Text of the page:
CHICAGO - In the forty-one years since joining the NBA, the San Antonio Spurs have made the playoffs 36 times and 27 of the last 28 seasons, including 20 straight after drafting Tim Duncan in 1997.
After going through some lean years from the mid to late 80s, the Spurs have become an indomitable force that has annexed 22 division titles, hung six conference banners, and won five NBA championships.
Beginning with the glory years of David 'The Admiral' Robinson and throughout the magnificent Tim 'The Big Fundamental' Duncan era, the Spurs have created a model franchise built on the virtues of teamwork, consistency and selflessness.
This season, though, the Spurs' inspiring narrative changed into a ballad of dissatisfaction.
Injuries are a huge part of any team's regular season success, what with a grueling 82-game schedule from October to April. The Spurs certainly had more than their fair share as Tony Parker, Manu Ginobili, Danny Green, Rudy Gay and Kyle Anderson have missed a combined 92 games among them as of Sunday.
And then there's Kawhi Leonard.
The 6-foot-7 perennial All-Star has appeared in only nine games. Diagnosed with a right quadriceps tendinopathy, his injury has fractured the Spurs beyond broken bones and muscle aches. Cleared by team doctors to play, Kawhi has sought a second opinion outside of the organization and continues to rehab, insisting he's not ready.
Leonard, who becomes a free agent in 2019, is eligible for a max contract extension worth $217 million this July. And while it is absolutely his prerogative to protect his health and put himself in a position to safeguard that generational wealth, the process has created too much drama and unwanted attention for the usually stable and low-profile Spurs.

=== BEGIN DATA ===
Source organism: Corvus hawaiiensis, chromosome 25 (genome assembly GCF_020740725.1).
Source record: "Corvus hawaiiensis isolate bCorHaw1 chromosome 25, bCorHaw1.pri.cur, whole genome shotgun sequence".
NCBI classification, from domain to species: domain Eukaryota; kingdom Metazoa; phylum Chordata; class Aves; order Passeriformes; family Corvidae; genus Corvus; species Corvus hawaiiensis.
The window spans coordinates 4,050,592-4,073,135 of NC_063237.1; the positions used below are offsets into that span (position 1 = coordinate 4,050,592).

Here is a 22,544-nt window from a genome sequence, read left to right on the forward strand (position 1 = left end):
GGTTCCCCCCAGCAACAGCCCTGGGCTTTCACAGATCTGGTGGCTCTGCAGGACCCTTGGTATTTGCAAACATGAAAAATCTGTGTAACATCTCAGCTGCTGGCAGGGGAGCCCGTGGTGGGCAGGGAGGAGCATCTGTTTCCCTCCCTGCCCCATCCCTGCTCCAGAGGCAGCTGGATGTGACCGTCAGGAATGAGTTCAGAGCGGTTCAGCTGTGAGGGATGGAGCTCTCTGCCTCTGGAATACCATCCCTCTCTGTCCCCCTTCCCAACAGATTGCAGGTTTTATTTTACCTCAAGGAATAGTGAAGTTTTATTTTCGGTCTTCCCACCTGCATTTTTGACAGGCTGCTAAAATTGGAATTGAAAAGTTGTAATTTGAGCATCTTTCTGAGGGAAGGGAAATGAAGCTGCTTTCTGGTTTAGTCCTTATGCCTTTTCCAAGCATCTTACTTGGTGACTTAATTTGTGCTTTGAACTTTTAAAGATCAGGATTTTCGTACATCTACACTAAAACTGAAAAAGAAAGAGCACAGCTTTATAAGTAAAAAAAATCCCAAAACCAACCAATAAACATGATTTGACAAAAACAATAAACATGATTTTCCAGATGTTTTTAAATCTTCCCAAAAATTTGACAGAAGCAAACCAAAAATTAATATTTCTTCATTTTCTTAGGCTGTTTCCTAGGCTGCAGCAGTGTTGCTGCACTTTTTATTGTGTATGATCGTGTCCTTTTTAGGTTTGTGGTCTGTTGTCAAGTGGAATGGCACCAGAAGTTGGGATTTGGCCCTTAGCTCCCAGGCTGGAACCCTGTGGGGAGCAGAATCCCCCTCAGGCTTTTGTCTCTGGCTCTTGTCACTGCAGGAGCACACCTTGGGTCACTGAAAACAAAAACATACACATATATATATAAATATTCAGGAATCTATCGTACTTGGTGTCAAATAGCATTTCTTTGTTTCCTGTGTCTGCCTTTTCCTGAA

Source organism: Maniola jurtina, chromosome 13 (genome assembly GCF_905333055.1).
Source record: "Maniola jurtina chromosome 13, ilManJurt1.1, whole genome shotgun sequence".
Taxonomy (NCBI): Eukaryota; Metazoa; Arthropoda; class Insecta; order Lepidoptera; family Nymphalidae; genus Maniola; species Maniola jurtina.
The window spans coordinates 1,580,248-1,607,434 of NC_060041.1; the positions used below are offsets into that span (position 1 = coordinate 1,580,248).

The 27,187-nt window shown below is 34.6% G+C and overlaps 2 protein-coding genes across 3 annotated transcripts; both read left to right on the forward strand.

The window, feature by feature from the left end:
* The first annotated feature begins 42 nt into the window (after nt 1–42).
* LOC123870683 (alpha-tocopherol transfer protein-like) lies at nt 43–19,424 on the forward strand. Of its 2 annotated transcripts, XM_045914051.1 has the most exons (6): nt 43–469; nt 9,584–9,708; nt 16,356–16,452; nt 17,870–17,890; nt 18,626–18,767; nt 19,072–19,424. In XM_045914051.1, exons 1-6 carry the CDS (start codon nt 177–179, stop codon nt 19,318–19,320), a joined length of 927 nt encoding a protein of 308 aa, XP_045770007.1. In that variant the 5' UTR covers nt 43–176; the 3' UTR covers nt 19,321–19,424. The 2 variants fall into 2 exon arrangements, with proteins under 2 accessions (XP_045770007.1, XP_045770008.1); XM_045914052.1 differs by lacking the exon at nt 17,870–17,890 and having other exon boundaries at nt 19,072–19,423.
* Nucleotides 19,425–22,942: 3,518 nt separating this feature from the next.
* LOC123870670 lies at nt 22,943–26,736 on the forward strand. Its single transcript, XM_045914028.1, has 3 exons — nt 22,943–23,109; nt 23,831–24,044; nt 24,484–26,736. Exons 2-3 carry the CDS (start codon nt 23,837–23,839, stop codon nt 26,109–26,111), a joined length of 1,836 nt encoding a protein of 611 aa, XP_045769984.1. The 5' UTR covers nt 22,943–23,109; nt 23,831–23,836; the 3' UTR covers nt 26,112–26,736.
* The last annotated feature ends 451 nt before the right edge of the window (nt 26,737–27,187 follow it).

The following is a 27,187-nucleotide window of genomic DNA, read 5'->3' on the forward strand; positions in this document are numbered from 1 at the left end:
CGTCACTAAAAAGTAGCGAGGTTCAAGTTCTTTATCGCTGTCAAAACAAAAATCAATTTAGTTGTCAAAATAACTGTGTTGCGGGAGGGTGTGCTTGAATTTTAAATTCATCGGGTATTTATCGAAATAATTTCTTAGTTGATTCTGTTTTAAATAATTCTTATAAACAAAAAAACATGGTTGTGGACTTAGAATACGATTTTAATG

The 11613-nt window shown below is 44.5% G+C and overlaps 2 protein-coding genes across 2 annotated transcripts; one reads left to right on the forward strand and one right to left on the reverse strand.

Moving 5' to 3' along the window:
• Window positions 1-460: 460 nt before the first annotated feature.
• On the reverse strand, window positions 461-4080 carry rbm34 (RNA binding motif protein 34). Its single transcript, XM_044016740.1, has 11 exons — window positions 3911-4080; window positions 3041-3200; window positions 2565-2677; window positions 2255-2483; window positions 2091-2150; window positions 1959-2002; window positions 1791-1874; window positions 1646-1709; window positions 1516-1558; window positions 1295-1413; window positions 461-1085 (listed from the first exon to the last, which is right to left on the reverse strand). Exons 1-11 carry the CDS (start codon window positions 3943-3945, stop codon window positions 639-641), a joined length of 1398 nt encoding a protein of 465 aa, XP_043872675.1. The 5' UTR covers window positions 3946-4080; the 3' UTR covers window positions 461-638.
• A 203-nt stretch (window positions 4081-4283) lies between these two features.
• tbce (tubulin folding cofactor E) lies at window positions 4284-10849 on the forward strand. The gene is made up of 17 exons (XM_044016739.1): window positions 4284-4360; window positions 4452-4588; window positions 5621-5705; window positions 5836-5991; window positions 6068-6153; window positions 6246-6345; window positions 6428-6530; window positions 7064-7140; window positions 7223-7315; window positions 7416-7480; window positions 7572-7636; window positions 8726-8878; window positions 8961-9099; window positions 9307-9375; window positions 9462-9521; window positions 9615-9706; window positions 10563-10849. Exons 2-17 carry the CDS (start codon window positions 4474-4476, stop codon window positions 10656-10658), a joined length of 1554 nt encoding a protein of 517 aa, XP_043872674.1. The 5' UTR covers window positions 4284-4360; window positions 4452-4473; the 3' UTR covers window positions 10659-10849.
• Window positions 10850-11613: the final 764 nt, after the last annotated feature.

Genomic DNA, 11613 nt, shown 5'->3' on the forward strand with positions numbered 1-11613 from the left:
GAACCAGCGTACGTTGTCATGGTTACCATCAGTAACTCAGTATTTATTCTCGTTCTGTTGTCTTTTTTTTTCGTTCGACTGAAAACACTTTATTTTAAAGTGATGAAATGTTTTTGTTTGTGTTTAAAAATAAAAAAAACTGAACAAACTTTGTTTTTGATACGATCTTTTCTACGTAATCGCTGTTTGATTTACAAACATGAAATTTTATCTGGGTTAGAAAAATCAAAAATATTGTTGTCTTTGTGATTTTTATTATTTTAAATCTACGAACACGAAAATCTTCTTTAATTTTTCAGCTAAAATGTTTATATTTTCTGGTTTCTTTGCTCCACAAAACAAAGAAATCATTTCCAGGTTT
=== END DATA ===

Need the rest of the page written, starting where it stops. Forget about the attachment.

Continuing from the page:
At full speed last season, Leonard averaged 25.5 points, 5.2 rebounds and 3.5 assists per. Without his productivity, the Spurs have had a rough campaign, so much so that their playoffs appearance streak was in serious peril. After losing to the Rockets, 109-93, on March 12, they plummeted to eighth place in the Western Conference and many were writing their obituary.
Not so fast.
The Spurs have won eight of their last 10, capped by Easter Sunday's 100-83 payback over the Rockets. They moved to fourth place in the West with a 45-32 slate, and with five games left in their schedule, San Antonio is poised to make its 21st straight playoff appearance.
Shooting a high 50.8 percent from the field, LaMarcus Aldridge is the biggest reason for the resurgence. He is averaging 23.1 points, 8.3 rebounds and 2.1 assists in 69 outings. He has carried the Spurs on his back on a nightly basis, including a career-high 45 points in a 124-120 overtime win over the Utah Jazz last March 23.
"If he has a cough or a cold, we're in trouble," Ginobili told ESPN when asked about how much Aldridge has meant to the team in these trying times.
Spring is in the air. Flu season is over. Aldridge is in great shape, and so is the Spurs' playoffs streak.
COACH OF THE YEAR. Toronto's Dwane Casey is the front-runner for Coach of the Year for his incredible job of overhauling the Raptors' offense and leading them to the best record in the East with a 55-21 card. Nate McMillan will also get votes for Indiana's surprising turn, 46-31, fifth in the East.
Others in the running for the distinguished plum include Mike D'Antoni for making the Rockets the juggernaut they are and Brett Brown for overseeing the process in Philadelphia.
But Spurs coach Gregg Popovich should merit some consideration.
Though not known for having an inestimable charm, the usually cantankerous 69-year old tactician looks appealing with how he has juggled the pieces in his shortened bench, squeezing a lot of juice from veterans Pau Gasol and Rudy Gay while managing the minutes of the old and brittle backcourt of Parker and Ginobili.
His best feat, however, is minimizing the damage of the Kawhi Leonard fire that is raging in San Antonio.
And that is no small feat.